Pegg describes the lyrics as "opaque."[2] He notes that authors such as Doggett and O'Leary have described the inspiration for the lyrics as the nightclub sign in John Rechy's novel City of Night while Doggett also identifies the definition of "fascination" in J. H. Brennan's book The Occult Reich as a possible topic of the lyrics.[2][6] Pegg also notes that Bowie had been fascinated by the word "fascination," as evidenced by the lyrics of his 1971 song "Changes"[2] Doggett also states that Bowie sings the song as "a celebration of male lust and power."[6] According to music author David Buckley, "Fascination" "funks up the 'strange fascination' motif of 'Changes'" and "reaffirms a compulsion to keep doing, questing, acting, asking originally set out in 'Changes.'"[7] O'Leary notes that one of the changes Bowie made from Vandross' original lyrics was to change a description of "a man walking down the street looking for a good song into one prowling around for a fix."[4] Humanities professor Camille Paglia regards the lyrics as describing Bowie's "violent seizure by and enamored fascination with his own aspiring, gender-conflating mind."[8]


Allmusic critic Ned Raggett describes "Fascination" as "a dramatic and at times seriously groovy song" that "one could imagine Nile Rodgers giving an ear to in the early days of Chic."[9] Buckley regards the song as having the best riff on Young Americans.[7] Music professor James E. Perone praises Bowie's vocal performance as having a "great deal of emotional display" without resorting to exaggerated vibrato or having "intonation inconsistencies."[10] Raggett notes that Bowie's vocals are "either pitched low or almost half-whispered" and speculates whether this was intentional or just the unintentional result of trying to sing in a new style, and says that this results in the backup singers being more prominent in the refrain than Bowie is.[9] Paglia states that "Fascination" is "so passionate, powerful and grand that it can be understood as Bowie's artistic manifesto, addressed to no one but himself."[8] New Musical Express editors Roy Carr and Charles Shaar Murray said that "Fascination" "grooves along in a fairly elegant manner."[11]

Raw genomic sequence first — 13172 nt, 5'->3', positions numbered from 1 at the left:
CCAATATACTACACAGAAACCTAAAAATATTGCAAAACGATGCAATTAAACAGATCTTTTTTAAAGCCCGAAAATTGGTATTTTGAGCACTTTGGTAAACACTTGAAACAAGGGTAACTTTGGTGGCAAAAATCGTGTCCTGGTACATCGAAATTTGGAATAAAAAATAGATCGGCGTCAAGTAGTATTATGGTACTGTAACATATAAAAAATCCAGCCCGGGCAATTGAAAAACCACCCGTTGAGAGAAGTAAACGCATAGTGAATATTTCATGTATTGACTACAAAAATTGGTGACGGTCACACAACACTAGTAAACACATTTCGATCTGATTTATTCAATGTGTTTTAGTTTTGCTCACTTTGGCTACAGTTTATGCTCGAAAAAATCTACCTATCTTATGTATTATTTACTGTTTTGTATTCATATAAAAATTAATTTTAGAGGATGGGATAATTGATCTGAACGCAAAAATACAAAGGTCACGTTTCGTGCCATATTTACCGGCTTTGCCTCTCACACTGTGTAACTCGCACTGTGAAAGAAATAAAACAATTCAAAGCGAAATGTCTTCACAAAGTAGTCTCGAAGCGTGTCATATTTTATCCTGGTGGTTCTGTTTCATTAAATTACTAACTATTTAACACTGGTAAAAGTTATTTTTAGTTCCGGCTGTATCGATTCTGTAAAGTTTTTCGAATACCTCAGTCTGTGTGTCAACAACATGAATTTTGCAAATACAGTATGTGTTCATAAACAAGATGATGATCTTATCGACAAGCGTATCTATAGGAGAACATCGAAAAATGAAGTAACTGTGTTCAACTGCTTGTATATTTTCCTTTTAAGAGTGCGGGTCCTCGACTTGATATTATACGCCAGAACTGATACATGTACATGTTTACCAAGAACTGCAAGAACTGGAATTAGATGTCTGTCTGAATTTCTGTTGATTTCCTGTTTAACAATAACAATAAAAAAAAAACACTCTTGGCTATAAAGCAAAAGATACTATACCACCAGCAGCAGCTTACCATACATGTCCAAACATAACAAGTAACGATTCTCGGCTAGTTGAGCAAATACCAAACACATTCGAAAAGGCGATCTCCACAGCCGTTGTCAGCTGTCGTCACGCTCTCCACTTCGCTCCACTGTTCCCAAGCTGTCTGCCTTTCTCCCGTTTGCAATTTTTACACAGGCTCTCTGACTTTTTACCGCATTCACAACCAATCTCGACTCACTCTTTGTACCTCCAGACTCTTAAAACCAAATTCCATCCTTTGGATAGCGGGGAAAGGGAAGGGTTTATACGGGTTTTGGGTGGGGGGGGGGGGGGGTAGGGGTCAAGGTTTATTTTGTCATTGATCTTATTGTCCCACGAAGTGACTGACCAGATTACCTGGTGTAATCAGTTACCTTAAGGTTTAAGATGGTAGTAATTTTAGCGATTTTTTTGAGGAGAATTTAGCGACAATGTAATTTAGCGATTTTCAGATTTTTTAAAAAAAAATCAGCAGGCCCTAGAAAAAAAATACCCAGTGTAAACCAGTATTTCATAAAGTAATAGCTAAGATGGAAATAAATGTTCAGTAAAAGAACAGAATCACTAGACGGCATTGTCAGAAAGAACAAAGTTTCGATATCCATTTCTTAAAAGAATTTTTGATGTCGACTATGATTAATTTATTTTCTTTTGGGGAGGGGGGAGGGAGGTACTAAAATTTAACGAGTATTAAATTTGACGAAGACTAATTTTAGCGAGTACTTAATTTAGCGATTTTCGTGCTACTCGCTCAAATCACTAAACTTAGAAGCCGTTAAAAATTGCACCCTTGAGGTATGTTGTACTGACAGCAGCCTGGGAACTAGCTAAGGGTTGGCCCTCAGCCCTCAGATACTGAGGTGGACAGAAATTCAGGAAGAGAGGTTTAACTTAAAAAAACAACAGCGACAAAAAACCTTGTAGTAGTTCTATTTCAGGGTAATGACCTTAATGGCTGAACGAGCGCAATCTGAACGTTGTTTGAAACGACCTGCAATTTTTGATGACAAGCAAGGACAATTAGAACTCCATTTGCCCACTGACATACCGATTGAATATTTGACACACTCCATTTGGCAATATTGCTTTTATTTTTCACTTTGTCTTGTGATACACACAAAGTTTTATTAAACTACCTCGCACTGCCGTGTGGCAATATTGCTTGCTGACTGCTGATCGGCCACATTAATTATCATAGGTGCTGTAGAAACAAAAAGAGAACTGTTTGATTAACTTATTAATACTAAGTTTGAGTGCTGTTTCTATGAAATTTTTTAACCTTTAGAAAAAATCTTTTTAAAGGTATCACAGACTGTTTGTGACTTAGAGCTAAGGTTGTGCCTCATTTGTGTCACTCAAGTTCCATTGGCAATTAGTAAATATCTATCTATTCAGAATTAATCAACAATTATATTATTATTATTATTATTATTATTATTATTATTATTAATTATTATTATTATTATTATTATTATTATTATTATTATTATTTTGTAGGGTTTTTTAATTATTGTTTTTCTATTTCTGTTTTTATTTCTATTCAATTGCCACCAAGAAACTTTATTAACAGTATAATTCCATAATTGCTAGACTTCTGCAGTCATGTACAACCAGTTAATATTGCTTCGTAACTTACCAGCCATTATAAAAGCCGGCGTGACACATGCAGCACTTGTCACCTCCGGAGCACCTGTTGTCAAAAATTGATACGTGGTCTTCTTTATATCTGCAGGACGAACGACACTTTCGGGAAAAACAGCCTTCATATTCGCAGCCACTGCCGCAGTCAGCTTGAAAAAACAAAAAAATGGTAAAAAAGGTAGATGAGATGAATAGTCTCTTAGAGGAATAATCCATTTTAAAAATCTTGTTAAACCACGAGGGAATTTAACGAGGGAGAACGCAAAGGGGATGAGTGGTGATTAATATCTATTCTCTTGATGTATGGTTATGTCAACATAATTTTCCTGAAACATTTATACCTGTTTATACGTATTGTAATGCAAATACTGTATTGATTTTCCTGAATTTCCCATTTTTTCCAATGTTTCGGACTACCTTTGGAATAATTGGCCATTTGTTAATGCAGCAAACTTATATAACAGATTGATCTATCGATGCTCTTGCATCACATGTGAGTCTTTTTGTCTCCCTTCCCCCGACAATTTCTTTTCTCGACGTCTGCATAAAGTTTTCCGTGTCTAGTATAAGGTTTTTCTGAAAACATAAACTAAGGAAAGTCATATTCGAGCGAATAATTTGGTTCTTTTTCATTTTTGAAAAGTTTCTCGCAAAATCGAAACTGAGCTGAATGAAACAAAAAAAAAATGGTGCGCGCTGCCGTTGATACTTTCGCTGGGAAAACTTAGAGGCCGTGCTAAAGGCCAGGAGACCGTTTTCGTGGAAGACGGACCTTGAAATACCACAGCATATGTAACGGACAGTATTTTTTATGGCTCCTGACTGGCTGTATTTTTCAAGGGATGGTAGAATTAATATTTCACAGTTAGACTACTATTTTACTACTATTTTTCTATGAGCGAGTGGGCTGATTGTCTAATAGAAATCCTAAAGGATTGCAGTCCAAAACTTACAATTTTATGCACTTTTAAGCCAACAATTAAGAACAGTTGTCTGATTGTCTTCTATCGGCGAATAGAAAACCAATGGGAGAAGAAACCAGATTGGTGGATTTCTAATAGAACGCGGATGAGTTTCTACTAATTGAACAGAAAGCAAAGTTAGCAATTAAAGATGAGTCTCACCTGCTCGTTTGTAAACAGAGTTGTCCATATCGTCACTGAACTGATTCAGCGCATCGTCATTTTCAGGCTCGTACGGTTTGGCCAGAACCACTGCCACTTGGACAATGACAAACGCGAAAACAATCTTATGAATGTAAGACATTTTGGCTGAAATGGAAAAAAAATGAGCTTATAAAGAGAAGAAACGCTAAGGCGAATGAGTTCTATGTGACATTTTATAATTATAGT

According to Chris O'Leary and Benoît Clerc:[4][12]


  • Tony Visconti – producer
  • Harry Maslin, Carl Paruolo – engineer

Cover versions[edit]


  1. ^ a b c d Neal, Mark Anthony (2013). Looking for Leroy: Illegible Black Masculinities. NYU Press. pp. 145–146. ISBN 9780814758366.
  2. ^ a b c d e f g h Pegg, Nicholas (2016). The Complete David Bowie. Titan Books. ISBN 9781785655333.
  3. ^ Slapper, Clifford (2018). Bowie's Piano Man: The Life of Mike Garson Updated and Revised. Backbeat Books. ISBN 9781617137372.
  4. ^ a b c d e f O'Leary, Chris (2015). Rebel Rebel. Zero Books. ASIN B00VSEQM2C.
  5. ^ Walters, Barry (April 1987). "Soul God". Spin. p. 33.
  6. ^ a b c d Doggett, Peter (2012). The Man Who Sold the World. Harper. pp. 270–271. ISBN 9780062024664.
  7. ^ a b Buckley, David (2012). Strange Fascination. Ebury Publishing. p. 221. ISBN 9781448132478.
  8. ^ a b Paglia, Camille (2019). Provocations: Collected Essays on Art, Feminism, Politics, Sex, and Education. Knopf. pp. 46–47. ISBN 9780525433866.
  9. ^ a b Raggett, Ned. "Fascination". Allmusic. Retrieved 2021-07-23.
  10. ^ Perone, James E. (2007). The Words and Music of David Bowie. Praeger. p. 48. ISBN 9780275992453.
  11. ^ Carr, Roy & Shaar Murray, Charles (1981). Bowie: An Illustrated Record. Avon. p. 72. ISBN 0380779668.{{cite book}}: CS1 maint: multiple names: authors list (link)
  12. ^ Clerc, Benoît (2021). David Bowie All the Songs: The Story Behind Every Track. New York City: Black Dog & Leventhal. p. 224. ISBN 978-0-7624-7471-4.